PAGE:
It is an absolute truth that politics determines who gets what.
Regardless of the nature of the “what,” whether it is lower taxes, a new local road, or a college education, it is always scarce. There is never enough of it. Air is admittedly abundant, and not usually the subject of politicking, but clean air in Baton Rouge, Beijing, or Delhi is most definitely scarce.
We acknowledge the necessity of tradeoffs in politics, but modern democracy avoids making them. Instead of cutting government contractors to fund better infrastructure and balance the budget, politicians kick the issue down the road to save their seats. Voters could confront those issues and make the tradeoffs, but they have no direct access to the vote.
Much of the raging frustration that citizens of developed countries like the United States and the UK are expressing comes from powerlessness, and a sense that the needs of certain groups will never be heard. Much of the gridlock in government is the result of the party system, an artifact from at least the eighteenth century. Parties are no longer needed.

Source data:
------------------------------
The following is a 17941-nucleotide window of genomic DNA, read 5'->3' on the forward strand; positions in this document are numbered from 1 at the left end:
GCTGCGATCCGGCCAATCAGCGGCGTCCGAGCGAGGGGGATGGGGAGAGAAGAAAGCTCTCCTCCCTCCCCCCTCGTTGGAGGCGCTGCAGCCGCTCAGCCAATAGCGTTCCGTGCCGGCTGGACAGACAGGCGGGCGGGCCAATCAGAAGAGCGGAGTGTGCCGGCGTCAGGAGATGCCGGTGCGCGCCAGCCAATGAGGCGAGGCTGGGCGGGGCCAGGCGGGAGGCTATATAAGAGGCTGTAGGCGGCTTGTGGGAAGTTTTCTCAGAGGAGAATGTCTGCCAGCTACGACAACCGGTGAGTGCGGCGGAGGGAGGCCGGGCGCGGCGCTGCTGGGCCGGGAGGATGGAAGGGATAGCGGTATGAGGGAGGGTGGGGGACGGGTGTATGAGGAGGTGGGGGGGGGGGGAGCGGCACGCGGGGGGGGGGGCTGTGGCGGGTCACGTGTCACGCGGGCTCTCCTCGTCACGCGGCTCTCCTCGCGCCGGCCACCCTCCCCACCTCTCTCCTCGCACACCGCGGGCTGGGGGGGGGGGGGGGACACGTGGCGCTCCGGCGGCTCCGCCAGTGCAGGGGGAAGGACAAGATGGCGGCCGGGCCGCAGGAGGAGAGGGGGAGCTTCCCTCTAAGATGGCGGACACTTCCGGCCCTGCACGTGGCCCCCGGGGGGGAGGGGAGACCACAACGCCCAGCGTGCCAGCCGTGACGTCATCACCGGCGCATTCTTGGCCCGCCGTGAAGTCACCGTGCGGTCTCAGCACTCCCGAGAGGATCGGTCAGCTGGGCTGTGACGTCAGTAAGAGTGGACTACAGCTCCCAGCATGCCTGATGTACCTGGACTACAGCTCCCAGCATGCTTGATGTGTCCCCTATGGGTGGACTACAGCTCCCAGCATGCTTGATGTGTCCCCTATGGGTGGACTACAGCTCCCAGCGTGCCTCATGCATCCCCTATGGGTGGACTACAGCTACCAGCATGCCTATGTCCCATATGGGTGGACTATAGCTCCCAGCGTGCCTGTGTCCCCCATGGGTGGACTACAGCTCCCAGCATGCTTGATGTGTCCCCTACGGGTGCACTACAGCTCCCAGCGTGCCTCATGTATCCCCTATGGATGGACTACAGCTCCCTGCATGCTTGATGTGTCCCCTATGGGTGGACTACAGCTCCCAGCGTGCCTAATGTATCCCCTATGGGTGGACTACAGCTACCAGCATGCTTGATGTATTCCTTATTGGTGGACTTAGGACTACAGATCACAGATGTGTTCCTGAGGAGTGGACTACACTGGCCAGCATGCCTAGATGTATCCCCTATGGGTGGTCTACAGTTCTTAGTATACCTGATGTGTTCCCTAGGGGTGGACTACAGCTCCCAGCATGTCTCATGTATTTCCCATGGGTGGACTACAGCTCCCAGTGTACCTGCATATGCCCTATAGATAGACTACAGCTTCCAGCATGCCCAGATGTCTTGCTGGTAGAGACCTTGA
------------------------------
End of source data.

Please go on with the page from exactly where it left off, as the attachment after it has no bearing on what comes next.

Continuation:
It is now time for citizens to stop voting parties and politicians into power, and instead to vote entirely on issues, just as some issues are decided today with referenda. Technology gives us the ability to confirm identity with biometrics and to vote at any time on our smartphones and computers.
The right way to approach the scarcity of resources that we inevitably face is for each citizen to apportion their votes from an annual allocation of a fixed number of votes per citizen—let’s say 100. A scarcity of votes will force the individual to budget them carefully and to appreciate their power. Instead of one person, one vote an individual may choose to “spend” 50 of her votes to defeat an egregious local polluter, and carefully allocate the remaining 50 votes to national and state issues.
Politicians will have the role that they now seek upon retirement or defeat, advocating for votes on issues. Citizens need to understand the issues to which they allocate votes, and to hear all sides. Who better to explain the issues and campaign for an outcome than these masters of communication?